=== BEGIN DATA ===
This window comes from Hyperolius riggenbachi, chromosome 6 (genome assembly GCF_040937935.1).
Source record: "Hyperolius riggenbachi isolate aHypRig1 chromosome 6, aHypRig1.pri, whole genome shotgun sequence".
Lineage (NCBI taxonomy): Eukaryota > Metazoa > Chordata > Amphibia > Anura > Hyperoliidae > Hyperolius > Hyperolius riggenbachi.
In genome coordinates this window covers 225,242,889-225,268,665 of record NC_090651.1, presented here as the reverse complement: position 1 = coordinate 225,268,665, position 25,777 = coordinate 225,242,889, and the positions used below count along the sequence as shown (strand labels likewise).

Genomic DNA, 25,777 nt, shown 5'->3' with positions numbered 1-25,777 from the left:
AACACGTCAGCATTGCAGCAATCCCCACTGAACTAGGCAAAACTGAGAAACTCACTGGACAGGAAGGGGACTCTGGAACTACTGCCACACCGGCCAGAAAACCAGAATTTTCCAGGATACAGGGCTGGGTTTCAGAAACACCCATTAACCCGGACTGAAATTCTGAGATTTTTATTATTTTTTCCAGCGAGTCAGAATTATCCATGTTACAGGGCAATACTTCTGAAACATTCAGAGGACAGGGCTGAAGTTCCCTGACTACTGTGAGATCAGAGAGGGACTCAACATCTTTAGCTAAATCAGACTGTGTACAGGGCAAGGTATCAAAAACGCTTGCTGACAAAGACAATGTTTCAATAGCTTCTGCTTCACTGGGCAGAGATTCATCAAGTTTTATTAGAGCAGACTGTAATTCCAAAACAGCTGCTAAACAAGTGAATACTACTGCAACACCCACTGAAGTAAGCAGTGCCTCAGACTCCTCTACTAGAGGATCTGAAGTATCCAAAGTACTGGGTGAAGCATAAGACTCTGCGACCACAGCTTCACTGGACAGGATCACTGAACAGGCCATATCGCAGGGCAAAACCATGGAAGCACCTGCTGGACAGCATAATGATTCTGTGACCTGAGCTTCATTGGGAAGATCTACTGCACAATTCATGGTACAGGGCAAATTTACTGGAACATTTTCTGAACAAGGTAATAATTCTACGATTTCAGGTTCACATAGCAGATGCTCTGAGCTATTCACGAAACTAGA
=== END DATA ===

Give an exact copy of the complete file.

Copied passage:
This window comes from Hyperolius riggenbachi, chromosome 6 (genome assembly GCF_040937935.1).
Source record: "Hyperolius riggenbachi isolate aHypRig1 chromosome 6, aHypRig1.pri, whole genome shotgun sequence".
Lineage (NCBI taxonomy): Eukaryota > Metazoa > Chordata > Amphibia > Anura > Hyperoliidae > Hyperolius > Hyperolius riggenbachi.
In genome coordinates this window covers 225,242,889-225,268,665 of record NC_090651.1, presented here as the reverse complement: position 1 = coordinate 225,268,665, position 25,777 = coordinate 225,242,889, and the positions used below count along the sequence as shown (strand labels likewise).

Genomic DNA, 25,777 nt, shown 5'->3' with positions numbered 1-25,777 from the left:
AACACGTCAGCATTGCAGCAATCCCCACTGAACTAGGCAAAACTGAGAAACTCACTGGACAGGAAGGGGACTCTGGAACTACTGCCACACCGGCCAGAAAACCAGAATTTTCCAGGATACAGGGCTGGGTTTCAGAAACACCCATTAACCCGGACTGAAATTCTGAGATTTTTATTATTTTTTCCAGCGAGTCAGAATTATCCATGTTACAGGGCAATACTTCTGAAACATTCAGAGGACAGGGCTGAAGTTCCCTGACTACTGTGAGATCAGAGAGGGACTCAACATCTTTAGCTAAATCAGACTGTGTACAGGGCAAGGTATCAAAAACGCTTGCTGACAAAGACAATGTTTCAATAGCTTCTGCTTCACTGGGCAGAGATTCATCAAGTTTTATTAGAGCAGACTGTAATTCCAAAACAGCTGCTAAACAAGTGAATACTACTGCAACACCCACTGAAGTAAGCAGTGCCTCAGACTCCTCTACTAGAGGATCTGAAGTATCCAAAGTACTGGGTGAAGCATAAGACTCTGCGACCACAGCTTCACTGGACAGGATCACTGAACAGGCCATATCGCAGGGCAAAACCATGGAAGCACCTGCTGGACAGCATAATGATTCTGTGACCTGAGCTTCATTGGGAAGATCTACTGCACAATTCATGGTACAGGGCAAATTTACTGGAACATTTTCTGAACAAGGTAATAATTCTACGATTTCAGGTTCACATAGCAGATGCTCTGAGCTATTCACGAAACTAGA